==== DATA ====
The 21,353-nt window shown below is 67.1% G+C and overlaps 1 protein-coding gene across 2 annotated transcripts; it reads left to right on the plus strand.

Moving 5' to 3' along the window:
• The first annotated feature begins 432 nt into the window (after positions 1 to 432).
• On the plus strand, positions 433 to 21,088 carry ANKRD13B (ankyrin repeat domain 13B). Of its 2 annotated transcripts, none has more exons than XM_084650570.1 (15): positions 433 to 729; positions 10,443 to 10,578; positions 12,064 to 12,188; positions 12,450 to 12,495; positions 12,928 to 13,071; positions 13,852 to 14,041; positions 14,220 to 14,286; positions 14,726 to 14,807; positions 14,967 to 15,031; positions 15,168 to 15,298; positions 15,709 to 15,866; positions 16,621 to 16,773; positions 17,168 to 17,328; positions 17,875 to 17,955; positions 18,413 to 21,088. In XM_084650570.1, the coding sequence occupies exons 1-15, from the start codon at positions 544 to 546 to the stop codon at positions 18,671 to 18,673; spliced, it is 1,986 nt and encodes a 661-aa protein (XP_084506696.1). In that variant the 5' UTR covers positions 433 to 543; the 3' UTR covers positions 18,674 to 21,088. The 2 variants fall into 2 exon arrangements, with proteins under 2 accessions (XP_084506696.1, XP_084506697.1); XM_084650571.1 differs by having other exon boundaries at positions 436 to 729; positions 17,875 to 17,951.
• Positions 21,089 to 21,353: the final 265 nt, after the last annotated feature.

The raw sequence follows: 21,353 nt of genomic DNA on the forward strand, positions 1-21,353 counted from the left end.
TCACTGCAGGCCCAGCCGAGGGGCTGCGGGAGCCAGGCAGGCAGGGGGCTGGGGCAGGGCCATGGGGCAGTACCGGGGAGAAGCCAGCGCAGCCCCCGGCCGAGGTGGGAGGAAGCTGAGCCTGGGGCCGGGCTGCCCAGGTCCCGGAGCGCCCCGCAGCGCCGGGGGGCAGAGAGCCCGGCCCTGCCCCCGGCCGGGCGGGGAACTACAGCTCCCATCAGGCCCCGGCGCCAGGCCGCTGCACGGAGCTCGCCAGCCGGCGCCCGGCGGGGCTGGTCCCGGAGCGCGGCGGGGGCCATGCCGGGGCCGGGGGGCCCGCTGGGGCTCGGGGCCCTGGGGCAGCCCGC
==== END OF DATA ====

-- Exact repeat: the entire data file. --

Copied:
The 21,353-nt window shown below is 67.1% G+C and overlaps 1 protein-coding gene across 2 annotated transcripts; it reads left to right on the plus strand.

Moving 5' to 3' along the window:
• The first annotated feature begins 432 nt into the window (after positions 1 to 432).
• On the plus strand, positions 433 to 21,088 carry ANKRD13B (ankyrin repeat domain 13B). Of its 2 annotated transcripts, none has more exons than XM_084650570.1 (15): positions 433 to 729; positions 10,443 to 10,578; positions 12,064 to 12,188; positions 12,450 to 12,495; positions 12,928 to 13,071; positions 13,852 to 14,041; positions 14,220 to 14,286; positions 14,726 to 14,807; positions 14,967 to 15,031; positions 15,168 to 15,298; positions 15,709 to 15,866; positions 16,621 to 16,773; positions 17,168 to 17,328; positions 17,875 to 17,955; positions 18,413 to 21,088. In XM_084650570.1, the coding sequence occupies exons 1-15, from the start codon at positions 544 to 546 to the stop codon at positions 18,671 to 18,673; spliced, it is 1,986 nt and encodes a 661-aa protein (XP_084506696.1). In that variant the 5' UTR covers positions 433 to 543; the 3' UTR covers positions 18,674 to 21,088. The 2 variants fall into 2 exon arrangements, with proteins under 2 accessions (XP_084506696.1, XP_084506697.1); XM_084650571.1 differs by having other exon boundaries at positions 436 to 729; positions 17,875 to 17,951.
• Positions 21,089 to 21,353: the final 265 nt, after the last annotated feature.

The raw sequence follows: 21,353 nt of genomic DNA on the forward strand, positions 1-21,353 counted from the left end.
TCACTGCAGGCCCAGCCGAGGGGCTGCGGGAGCCAGGCAGGCAGGGGGCTGGGGCAGGGCCATGGGGCAGTACCGGGGAGAAGCCAGCGCAGCCCCCGGCCGAGGTGGGAGGAAGCTGAGCCTGGGGCCGGGCTGCCCAGGTCCCGGAGCGCCCCGCAGCGCCGGGGGGCAGAGAGCCCGGCCCTGCCCCCGGCCGGGCGGGGAACTACAGCTCCCATCAGGCCCCGGCGCCAGGCCGCTGCACGGAGCTCGCCAGCCGGCGCCCGGCGGGGCTGGTCCCGGAGCGCGGCGGGGGCCATGCCGGGGCCGGGGGGCCCGCTGGGGCTCGGGGCCCTGGGGCAGCCCGC